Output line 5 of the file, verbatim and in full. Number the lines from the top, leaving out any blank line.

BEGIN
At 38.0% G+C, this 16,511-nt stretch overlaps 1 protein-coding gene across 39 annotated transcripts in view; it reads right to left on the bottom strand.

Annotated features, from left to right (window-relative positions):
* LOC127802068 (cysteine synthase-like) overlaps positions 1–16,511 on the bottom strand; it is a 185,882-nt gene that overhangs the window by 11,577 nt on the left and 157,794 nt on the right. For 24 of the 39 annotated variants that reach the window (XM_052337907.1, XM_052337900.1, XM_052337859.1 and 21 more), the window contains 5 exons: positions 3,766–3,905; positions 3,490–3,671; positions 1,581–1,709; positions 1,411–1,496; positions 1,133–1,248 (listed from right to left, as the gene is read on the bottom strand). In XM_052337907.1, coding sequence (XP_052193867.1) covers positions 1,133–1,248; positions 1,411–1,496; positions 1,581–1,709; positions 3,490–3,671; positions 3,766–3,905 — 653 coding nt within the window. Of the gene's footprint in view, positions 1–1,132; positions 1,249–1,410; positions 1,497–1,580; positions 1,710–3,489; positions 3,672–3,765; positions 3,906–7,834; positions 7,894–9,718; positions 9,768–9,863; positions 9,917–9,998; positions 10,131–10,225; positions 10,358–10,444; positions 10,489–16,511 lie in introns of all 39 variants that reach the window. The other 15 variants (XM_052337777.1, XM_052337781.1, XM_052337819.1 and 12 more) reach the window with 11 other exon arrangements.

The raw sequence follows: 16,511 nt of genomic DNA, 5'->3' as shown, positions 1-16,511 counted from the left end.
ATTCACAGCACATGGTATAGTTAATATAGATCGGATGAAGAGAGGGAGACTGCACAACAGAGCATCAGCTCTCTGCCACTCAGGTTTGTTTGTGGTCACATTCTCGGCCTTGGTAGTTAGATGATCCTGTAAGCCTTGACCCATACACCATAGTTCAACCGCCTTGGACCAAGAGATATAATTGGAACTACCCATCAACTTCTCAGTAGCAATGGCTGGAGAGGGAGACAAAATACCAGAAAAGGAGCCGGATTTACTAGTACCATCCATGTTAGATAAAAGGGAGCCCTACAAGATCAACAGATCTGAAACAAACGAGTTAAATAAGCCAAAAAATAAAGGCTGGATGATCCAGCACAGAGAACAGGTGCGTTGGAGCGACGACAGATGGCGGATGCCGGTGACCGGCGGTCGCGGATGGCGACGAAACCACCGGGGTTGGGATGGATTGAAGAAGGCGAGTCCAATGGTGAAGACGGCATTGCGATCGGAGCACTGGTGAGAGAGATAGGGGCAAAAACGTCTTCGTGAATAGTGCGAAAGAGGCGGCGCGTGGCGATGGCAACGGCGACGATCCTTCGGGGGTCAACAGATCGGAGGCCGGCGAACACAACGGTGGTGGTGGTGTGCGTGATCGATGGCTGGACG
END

ATTCACAGCACATGGTATAGTTAATATAGATCGGATGAAGAGAGGGAGACTGCACAACAGAGCATCAGCTCTCTGCCACTCAGGTTTGTTTGTGGTCACATTCTCGGCCTTGGTAGTTAGATGATCCTGTAAGCCTTGACCCATACACCATAGTTCAACCGCCTTGGACCAAGAGATATAATTGGAACTACCCATCAACTTCTCAGTAGCAATGGCTGGAGAGGGAGACAAAATACCAGAAAAGGAGCCGGATTTACTAGTACCATCCATGTTAGATAAAAGGGAGCCCTACAAGATCAACAGATCTGAAACAAACGAGTTAAATAAGCCAAAAAATAAAGGCTGGATGATCCAGCACAGAGAACAGGTGCGTTGGAGCGACGACAGATGGCGGATGCCGGTGACCGGCGGTCGCGGATGGCGACGAAACCACCGGGGTTGGGATGGATTGAAGAAGGCGAGTCCAATGGTGAAGACGGCATTGCGATCGGAGCACTGGTGAGAGAGATAGGGGCAAAAACGTCTTCGTGAATAGTGCGAAAGAGGCGGCGCGTGGCGATGGCAACGGCGACGATCCTTCGGGGGTCAACAGATCGGAGGCCGGCGAACACAACGGTGGTGGTGGTGTGCGTGATCGATGGCTGGACG